-Gringo (originally published in AL 2009 paper), on PI since 2006. Currently, and for several years, has been getting 7 ml twice a week. The owner writes: "And we went to the vet last month and he weighed 17.3 lbs. And he’s 10 years old". Recalculating the dose: 1.8 mg/kg twice weekly.
-Doll, on PI since 2009. Per owner: "Doll is on a dose of 3 cc twice a week. She is asymptomatic on that dose. Her weight is about 12 pounds. But, she is actually a very small cat who put on a lot of weight when she first started on PI. As long as the weight holds constant, the PI is still effective. If she loses any weight, I will know to raise the dose of PI". Recalculating the dose: 1.1 mg/kg twice weekly.
- Gringo - dry FIP 2006 PI Hall of Fame
- Dusty - wet FIP 2007 australian cat :)
- Miracle - wet FIP 2009
- Blade - wet FIP 2010
- Oliver MacKinnon - dry FIP January 2010 PI Hall of Fame (Now a spunky 2 yo. He received 5ml daily and quickly recovered. Still well Feb 2013 and on his 5mls administered in three little squirts every morning)
- Frank - dry FIP 2011 PI Hall of Fame
- Paloma - Dry FIP ?Dec 2012 PI hall of fame
- Madiera - wet FIP March 2012
- Tigger- wet FIP
- Cakes - aged 12! PI Hall of Fame
- Lilly - dry FIP Nov 2012 brought back from the brink on PI and very well by Jan 2013
- Chompsky - was heading downhill then added prednisone to his PI and has rallied
- Bella - early (wet) FIP famous cat with own plushie and facebook page
- Gus - abdominal wet FIP working diagnosis April 2014, considered in full remission Prednisone and Pentoxifylline
- Rose and Bud - survived wet FIP 12 years ago! story submitted anonymously in the comments section (below the post)
other cats for whom the diagnosis was uncertain:Toby - Die another day survived possible wet FIP but whereabouts unknown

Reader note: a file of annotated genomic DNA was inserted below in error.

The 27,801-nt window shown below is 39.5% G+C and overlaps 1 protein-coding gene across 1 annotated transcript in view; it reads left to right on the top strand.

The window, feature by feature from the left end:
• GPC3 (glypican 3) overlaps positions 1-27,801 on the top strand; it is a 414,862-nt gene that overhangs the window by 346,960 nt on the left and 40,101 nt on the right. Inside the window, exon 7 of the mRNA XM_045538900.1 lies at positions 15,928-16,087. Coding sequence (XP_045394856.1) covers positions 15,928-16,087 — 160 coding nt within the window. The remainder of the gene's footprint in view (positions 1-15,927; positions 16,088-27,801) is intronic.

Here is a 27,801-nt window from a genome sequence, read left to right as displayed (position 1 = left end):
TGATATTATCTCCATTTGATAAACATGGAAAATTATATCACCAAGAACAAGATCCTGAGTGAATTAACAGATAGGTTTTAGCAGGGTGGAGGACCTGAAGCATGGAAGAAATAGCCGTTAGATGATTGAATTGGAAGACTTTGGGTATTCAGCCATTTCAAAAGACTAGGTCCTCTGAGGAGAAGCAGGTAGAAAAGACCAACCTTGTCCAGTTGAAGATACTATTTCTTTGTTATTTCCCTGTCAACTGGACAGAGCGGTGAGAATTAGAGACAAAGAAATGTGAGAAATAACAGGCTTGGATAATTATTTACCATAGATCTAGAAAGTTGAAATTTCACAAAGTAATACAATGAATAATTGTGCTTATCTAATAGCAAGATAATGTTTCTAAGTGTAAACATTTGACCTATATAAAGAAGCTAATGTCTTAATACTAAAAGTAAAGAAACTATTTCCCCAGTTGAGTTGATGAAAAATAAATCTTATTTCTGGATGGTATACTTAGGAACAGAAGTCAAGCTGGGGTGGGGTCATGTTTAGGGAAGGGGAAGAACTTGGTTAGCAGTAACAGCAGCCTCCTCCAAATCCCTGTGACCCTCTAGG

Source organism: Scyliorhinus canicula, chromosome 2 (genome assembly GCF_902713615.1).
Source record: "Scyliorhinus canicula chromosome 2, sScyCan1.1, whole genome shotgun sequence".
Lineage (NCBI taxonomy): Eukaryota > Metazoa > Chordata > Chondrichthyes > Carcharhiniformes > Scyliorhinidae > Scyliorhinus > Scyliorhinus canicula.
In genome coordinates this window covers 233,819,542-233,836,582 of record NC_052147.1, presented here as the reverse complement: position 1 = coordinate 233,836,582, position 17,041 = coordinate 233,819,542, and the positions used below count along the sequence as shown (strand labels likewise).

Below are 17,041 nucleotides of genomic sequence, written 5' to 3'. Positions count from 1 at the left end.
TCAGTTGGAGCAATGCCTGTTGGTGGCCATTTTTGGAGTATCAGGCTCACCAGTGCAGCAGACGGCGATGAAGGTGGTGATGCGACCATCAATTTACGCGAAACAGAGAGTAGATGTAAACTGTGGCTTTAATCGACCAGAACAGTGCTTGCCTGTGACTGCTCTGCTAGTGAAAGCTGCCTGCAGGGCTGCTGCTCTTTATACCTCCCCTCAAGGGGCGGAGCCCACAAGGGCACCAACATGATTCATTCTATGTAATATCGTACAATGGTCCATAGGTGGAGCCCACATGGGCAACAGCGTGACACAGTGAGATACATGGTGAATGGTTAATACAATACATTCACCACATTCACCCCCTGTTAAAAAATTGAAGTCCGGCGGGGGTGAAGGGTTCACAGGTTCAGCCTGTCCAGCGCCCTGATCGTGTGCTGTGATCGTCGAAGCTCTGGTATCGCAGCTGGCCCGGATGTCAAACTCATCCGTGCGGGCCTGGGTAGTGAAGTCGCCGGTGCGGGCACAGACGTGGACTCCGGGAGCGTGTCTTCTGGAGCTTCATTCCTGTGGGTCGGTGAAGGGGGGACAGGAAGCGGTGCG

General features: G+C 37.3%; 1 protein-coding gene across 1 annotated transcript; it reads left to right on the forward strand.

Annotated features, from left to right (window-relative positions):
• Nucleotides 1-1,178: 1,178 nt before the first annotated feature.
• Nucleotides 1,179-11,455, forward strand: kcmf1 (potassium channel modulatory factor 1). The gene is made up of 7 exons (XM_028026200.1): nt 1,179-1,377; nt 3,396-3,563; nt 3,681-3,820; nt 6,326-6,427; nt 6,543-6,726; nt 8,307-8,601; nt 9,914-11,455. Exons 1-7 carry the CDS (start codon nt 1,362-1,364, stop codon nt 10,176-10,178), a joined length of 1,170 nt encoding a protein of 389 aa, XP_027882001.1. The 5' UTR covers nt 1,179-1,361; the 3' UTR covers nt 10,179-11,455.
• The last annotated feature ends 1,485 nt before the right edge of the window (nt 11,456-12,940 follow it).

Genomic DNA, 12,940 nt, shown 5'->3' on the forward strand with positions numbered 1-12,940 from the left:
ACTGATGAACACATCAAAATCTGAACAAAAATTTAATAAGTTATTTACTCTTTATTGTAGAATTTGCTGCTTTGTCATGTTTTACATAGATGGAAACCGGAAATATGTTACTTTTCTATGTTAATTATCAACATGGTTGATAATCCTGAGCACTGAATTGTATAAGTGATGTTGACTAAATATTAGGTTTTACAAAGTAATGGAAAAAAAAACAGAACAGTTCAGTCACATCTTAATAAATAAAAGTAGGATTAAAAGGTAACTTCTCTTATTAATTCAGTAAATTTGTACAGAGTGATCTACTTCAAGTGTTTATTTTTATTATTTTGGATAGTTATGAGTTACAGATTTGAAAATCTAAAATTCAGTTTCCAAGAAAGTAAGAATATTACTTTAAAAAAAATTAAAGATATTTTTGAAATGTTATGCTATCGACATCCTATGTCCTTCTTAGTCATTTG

Tam - ? wet FIP Jan 2013 survivor, first cat to get Skulachev Ions
Tomten - misdiagnosis of dry FIP July 2012, originally on feline interferon
- case history well worth reading. Tomten has granulomatous enteritis not caused by FeCov. I moved Tomten out of the survivor's list when he rather unexpectedly began to deteriorate but he's currently a good news story again. "FIP likes to cause granulomatous inflammation, but not all cases of granulomatous inflammation are due to FIP. When granulomatous inflammation is seen on an intestinal biopsy, the specimen should be stained with a special stain that detects coronavirus in the tissue. If the stain comes back positive, the cat has FIP"
John Robbie - dry FIP April 2012 - a real character, did very well for many months but tragically died aug 2014 so moved from survivors group
Update: this is my further mission - I remain hopeful that the manufacturers will DROP THE VET/DISTRIBUTOR DRUG MARKUP and allow direct wholesale price purchase as we were able to arrange for Mishka. It is doubly unethical on the part of vets since we are always fundraising for FIP research. Unfortunately the local vet at NW Animal Hospital Devonport attempted to charged us a ridiculous AU$300 markup for the ordering of interferon ( a simple phone call and stick couriered package in the fridge !) In this digital age drug pricing is transparent - the sharing economy is going to have to find an ethical way of addressing drug prices.